Luchino Visconti was an aristocrat, a homosexual, a Marxist, and a director of theater and opera, becoming one of the first major influences in the Italian neorealism movement. Visconti was born into a prominent noble family in Milan, one of seven children of Giuseppe Visconti di Modrone, Duke of Grazzano Visconti and Count of Lonate Pozzolo, and his wife Carla. He was formally known as Count don Luchino Visconti di Modrone and his family is a branch of the House of Visconti. In his early years he was exposed to art, music and theatre, and during World War II Visconti decided to join the Italian Communist Party. Visconti made no secret of his homosexuality and his last partner was Austrian actor Helmut Berger who played in Visconti’s film The Damned (1969)and Ludwig (1972). Visconti began his filmmaking career as an assistant director for Jean Renoir, and together with Roberto Rossellini, Visconti joined the salotto of Vittorio Mussolini. It was here where Visconti presumably met Federico Fellini. Lover of seamy social realism, Visconti wrote the screenplay for his first film as director called Ossessione (1943), which became the very first neorealism movie and an unofficial adaptation of the novel The Postman Always Rings Twice. In 1948 he wrote and directed La terra trema, which is a neorealist classic that explores the lives of fishermen at the mercy of greedy wholesalers in rural Sicely. Visconti continued working throughout the 1950s, although he veered away from the neorealism path with his 1954 film Senso, shot in colour. Based on the novella by Camillo Boito, the story combines realism and romanticism as a way to break away from gritty neorealism. Visconti returned to neorealism once more with his operatic melodrama Rocco and His Brothers (1960), chronicling the modern story of an immigrant family from the South and its disintegration in the industrial city of Milan, hoping to find financial stability. Throughout the 1960s, Visconti’s films became much more personal. It was Visconti’s love and respect for tradition, decadence, and of the slow decline of the Sicilian aristocracy which was explored in his epic masterpiece The Leopard, which is looked at by many critics as one of the greatest films ever made. It starred American actor Burt Lancaster in the role of Prince Don Fabrizio and the film was distributed in America and Britain by Twentieth-Century Fox, which deleted important key scenes. Visconti’s final swan song Death in Venice (1971) tells the story of an avant-garde composer who arrives in Venice and meets a young man whose beauty becomes the object of the composer’s affection. After suffering from multiple strokes Visconti died in Rome at the age of 69, but fortunately in Ischia there is a museum dedicated to the director’s brilliant work.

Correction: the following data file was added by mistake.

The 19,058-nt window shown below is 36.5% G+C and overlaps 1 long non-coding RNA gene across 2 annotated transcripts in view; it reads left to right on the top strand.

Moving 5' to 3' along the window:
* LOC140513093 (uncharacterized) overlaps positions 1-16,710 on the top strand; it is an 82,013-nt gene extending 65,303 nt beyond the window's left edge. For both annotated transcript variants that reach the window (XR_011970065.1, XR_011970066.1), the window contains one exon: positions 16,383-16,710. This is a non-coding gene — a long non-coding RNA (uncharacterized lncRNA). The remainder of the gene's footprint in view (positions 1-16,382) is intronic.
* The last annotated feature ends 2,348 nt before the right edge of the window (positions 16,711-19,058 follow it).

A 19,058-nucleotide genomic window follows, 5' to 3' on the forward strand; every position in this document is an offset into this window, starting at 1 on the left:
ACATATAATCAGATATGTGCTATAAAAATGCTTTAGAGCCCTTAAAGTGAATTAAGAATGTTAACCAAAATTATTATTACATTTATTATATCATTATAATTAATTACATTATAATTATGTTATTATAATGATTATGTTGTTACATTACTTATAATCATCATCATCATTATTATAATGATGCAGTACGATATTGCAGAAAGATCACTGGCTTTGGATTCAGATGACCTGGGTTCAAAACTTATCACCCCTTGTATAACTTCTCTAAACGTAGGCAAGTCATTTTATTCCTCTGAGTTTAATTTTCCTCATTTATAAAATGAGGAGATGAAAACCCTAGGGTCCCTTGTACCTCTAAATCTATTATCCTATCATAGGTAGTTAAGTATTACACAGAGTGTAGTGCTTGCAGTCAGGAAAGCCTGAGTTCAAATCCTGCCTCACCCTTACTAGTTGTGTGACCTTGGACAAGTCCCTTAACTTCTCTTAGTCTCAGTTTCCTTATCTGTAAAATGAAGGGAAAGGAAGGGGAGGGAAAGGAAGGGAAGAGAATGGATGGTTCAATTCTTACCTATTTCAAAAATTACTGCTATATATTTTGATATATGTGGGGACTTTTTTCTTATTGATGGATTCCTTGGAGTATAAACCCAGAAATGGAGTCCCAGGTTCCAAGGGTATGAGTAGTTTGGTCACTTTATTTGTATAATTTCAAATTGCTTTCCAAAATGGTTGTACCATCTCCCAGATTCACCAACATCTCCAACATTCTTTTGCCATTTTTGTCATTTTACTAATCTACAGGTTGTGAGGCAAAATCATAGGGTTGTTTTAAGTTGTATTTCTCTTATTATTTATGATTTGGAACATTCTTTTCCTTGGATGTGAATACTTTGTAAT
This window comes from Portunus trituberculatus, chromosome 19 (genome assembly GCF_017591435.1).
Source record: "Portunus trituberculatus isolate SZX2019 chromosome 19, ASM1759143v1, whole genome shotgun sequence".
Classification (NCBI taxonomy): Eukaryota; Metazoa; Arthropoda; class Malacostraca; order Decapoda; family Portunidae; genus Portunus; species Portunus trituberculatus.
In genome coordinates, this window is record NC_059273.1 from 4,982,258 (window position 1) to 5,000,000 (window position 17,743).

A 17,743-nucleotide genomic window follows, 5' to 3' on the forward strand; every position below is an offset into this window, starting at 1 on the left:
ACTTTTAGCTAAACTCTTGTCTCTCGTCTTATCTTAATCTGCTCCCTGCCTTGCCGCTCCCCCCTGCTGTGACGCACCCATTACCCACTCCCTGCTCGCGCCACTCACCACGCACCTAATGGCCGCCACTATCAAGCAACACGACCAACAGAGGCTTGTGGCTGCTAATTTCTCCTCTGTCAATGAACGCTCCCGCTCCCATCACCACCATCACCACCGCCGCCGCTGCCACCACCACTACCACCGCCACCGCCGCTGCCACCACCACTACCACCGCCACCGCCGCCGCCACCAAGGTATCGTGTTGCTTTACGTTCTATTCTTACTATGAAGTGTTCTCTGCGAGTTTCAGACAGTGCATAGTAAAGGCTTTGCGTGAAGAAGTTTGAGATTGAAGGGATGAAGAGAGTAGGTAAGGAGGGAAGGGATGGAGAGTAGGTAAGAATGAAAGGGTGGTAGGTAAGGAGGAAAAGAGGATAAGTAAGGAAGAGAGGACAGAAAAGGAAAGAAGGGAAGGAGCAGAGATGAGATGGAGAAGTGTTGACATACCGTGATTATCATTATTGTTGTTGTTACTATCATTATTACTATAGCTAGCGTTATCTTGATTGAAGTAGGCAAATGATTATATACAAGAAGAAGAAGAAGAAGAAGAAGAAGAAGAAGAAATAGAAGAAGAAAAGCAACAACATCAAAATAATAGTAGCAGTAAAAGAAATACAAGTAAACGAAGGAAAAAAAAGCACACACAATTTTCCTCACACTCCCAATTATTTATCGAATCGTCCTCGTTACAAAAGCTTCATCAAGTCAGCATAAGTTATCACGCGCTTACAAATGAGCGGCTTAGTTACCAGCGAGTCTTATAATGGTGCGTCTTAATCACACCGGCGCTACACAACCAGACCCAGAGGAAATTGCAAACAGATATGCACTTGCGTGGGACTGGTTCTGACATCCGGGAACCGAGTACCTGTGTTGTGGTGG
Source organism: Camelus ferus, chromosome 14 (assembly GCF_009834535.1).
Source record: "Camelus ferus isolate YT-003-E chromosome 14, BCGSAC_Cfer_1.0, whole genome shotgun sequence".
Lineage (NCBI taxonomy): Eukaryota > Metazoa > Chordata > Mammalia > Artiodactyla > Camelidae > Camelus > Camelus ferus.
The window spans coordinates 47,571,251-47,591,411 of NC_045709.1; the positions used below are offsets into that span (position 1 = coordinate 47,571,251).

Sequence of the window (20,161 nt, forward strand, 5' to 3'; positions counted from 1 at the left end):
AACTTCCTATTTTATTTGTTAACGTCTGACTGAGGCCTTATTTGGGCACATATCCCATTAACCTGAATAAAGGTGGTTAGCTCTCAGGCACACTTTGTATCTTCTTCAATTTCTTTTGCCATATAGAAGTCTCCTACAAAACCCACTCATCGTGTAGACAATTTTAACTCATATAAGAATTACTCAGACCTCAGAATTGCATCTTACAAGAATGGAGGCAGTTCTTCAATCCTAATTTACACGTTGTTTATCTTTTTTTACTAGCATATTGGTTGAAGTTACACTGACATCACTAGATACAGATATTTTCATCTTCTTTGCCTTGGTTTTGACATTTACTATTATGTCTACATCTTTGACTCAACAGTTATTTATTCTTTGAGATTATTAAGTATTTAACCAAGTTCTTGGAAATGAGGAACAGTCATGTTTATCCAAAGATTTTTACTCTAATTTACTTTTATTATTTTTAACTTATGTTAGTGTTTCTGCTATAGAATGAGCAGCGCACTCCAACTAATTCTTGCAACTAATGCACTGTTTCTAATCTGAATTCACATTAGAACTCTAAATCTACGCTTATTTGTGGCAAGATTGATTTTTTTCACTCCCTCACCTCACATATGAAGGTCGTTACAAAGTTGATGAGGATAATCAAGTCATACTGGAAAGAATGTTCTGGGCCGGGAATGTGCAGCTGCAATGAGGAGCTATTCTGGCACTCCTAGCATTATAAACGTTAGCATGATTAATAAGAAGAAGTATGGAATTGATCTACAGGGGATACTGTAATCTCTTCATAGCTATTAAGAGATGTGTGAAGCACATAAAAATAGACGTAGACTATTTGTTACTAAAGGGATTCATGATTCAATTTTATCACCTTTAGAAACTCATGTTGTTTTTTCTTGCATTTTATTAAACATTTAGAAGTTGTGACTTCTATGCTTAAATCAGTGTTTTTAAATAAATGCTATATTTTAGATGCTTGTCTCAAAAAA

Rocco and his Brothers is one of the most operatic melodrama’s of all time, involving a modern Italian family and their personal experiences when moving to the city of Milan one cold winter. Italian director Luchino Visconti was an aristocrat, a homosexual, a Marxist, and a director of theater and opera, becoming one of the major […]
“We were the leopards, the lions, those who take our place will be jackals hyenas, and all of us – leopards, lions, jackals and sheep – will go on thinking ourselves the salt of the earth.” Prince Don Fabrizio Corberta is a noble aristocrat of impeccable integrity who has a great love for a way of life he understands must […]